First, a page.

“Into me,” Daniel clarified.

“Into anything,” Hugh snapped, “but yes, you’re included. You, on the other hand,” he said to Sarah, his voice turning uncomfortably normal, “he’d like.”

She felt sick.

“Your family’s title dates to the Tudors, and you probably have a decent dowry.” Hugh leaned one hip against the arm of the sofa and extended his injured leg in front of him. “But more to the point, you’re in good health and of childbearing age.”

Sarah could only stare.

“My father will adore you,” he finished with a shrug.

“Hugh,” Sarah began. “I don’t . . .” But she didn’t know how to finish her statement. She didn’t recognize this man. He was hard, and brittle, and the way he described her left her feeling soiled and wrung dry.

“I’m not even his heir,” Hugh said, and Sarah could hear something stirring in his voice. Something angry, something ready to strike.

“He shouldn’t even care if my bride can reproduce properly,” Hugh went on, each syllable more clipped than the last. “He’s got Freddie. He should be pinning his hopes there, and I keep telling him—”

He turned suddenly away, but not before Sarah heard him curse under his breath.

“I’ve never met your brother,” Daniel said, after nearly a minute of silence strangled the room.

Sarah looked at him. His brow was knitted, and she realized that Daniel was more curious than he was surprised.

Hugh did not turn around. But he did say, in a strange monotone, “He does not move in the same circles that you do.”

“Is-is there something wrong with him?” Sarah asked hesitantly.

“No!” Hugh thundered, whipping around so quickly that he lost his footing and nearly tumbled to the floor. Sarah shot forward to steady him, but Hugh thrust out his arm to push her away. “I’m fine,” he grunted.

But he wasn’t. She could see that he wasn’t.

“There is nothing wrong with my brother,” Hugh said, his voice low and precise, even as he caught his breath from his near fall. “He is perfectly healthy, perfectly able to sire a child. But”—his eyes flicked meaningfully toward Daniel—“he is not likely to marry.”

Daniel’s eyes clouded, and he gave a nod of understanding.

But not Sarah. “What does that mean?” she burst out, because bloody hell, it was like they were talking in a different language.

“It’s not for your ears,” Daniel said swiftly.

“Oh, is that so?” she demanded. “And ‘rat bastard, sick son of a bitch’ is?”

If she hadn’t been so furious, she would have taken some satisfaction in the way both men flinched.

“He prefers men,” Hugh said curtly.

“I don’t even know what that means,” Sarah snapped.

Daniel let off a bitter curse. “Oh, for the love of Christ, Prentice, she is a gentlewoman. And my cousin.”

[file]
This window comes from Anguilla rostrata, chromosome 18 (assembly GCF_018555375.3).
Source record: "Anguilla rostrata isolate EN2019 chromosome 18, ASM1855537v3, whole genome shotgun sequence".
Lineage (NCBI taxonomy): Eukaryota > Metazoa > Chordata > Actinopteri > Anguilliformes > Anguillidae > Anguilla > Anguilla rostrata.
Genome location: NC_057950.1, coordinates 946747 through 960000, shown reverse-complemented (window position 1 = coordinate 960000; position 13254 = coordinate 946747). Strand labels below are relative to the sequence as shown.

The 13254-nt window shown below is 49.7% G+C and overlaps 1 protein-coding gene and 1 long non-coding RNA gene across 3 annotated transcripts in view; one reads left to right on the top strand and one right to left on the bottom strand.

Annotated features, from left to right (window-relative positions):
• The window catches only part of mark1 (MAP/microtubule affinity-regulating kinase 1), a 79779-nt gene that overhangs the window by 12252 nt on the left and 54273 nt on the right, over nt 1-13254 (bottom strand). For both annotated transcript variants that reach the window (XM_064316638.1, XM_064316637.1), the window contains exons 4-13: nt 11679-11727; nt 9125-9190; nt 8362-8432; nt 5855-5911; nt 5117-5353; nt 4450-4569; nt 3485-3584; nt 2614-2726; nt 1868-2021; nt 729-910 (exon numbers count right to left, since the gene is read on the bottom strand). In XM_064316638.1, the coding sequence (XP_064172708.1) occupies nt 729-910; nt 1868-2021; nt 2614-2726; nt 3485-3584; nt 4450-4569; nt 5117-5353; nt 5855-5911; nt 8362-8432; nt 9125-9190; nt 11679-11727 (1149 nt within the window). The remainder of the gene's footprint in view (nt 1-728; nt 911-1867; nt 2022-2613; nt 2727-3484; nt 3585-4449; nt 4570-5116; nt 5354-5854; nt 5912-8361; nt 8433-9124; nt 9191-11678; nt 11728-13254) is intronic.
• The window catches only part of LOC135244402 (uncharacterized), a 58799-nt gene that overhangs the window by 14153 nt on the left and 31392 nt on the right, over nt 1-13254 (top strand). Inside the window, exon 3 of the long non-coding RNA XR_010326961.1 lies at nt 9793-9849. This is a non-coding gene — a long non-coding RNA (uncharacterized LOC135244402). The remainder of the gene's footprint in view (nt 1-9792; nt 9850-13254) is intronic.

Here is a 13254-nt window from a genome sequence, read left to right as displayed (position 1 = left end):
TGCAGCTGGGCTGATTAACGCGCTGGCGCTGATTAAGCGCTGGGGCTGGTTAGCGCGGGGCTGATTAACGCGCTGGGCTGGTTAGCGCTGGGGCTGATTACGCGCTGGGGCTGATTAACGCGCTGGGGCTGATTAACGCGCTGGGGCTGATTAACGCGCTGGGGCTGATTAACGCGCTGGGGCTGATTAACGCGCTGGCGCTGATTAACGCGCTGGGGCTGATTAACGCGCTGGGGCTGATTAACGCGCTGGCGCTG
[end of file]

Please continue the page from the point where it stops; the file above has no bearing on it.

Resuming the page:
Sarah couldn’t imagine what that had to with anything, but before she could ask, Daniel took a step toward Hugh and growled, “If you say another word, I swear I will have you drawn and quartered.”

Hugh ignored him, his eyes never leaving Sarah’s. “The way I prefer you,” he said with slow deliberation, “my brother prefers men.”

She stared at him, uncomprehending, and then: “Oh.” She looked to Daniel, although she had no idea why. “Is that even possible?”

He looked away, his cheeks burning red.

“I do not profess to understand Freddie,” Hugh said, each word deliberately chosen, “or why he is as he is. But he is my brother, and I love him.”

Sarah wasn’t sure how to respond. She looked to Daniel for guidance, but he was facing away.

“Freddie is a good man,” Hugh continued, “and he was—”

Sarah turned back to him. His throat was working convulsively, and she did not think she’d ever seen him so undone.

“He was the only reason I survived my childhood.” Hugh blinked, and then he actually smiled wistfully. “Although I imagine he would say the same thing about me.”

Dear God, Sarah thought, what sort of man was their father?

“He’s . . . not as I am,” Hugh said with a swallow, “but he is a good man, as honorable and kind as you will ever know.”

“All right,” Sarah said slowly, trying to take this all in. “If you say he is good, and that I should love him as a brother, I will. But what does this have to do with . . . with anything?”

“It was why my father was so hell-bent on revenge against your cousin,” Hugh replied, motioning with his head toward Daniel. “It is why he still is.”

“But you said—”

“I can hold him in check,” Hugh cut in. “I cannot change his mind.” He shifted his weight, and Sarah thought she saw a spark of pain flash through his eyes. She followed his gaze to his cane, lying on the carpet near the sofa. He took a step toward it, but before he could do anything more, she rushed to retrieve it for him.

The expression on his face when she handed it to him was not one of gratitude. But whatever he wanted to say to her, he swallowed it bitterly down and said instead, to the room at large, “I’m told that the day of the duel, it was not known whether I would survive.”

Sarah looked at Daniel. He gave a grim nod.

“My father is of the belief, and . . .” Hugh stopped speaking, and he let out a weary, resigned breath. “And he may be right,” he finally continued, as if he was only just accepting it himself, “that Freddie will never marry. I’d always thought he might, even though . . .” Again, his words trailed off.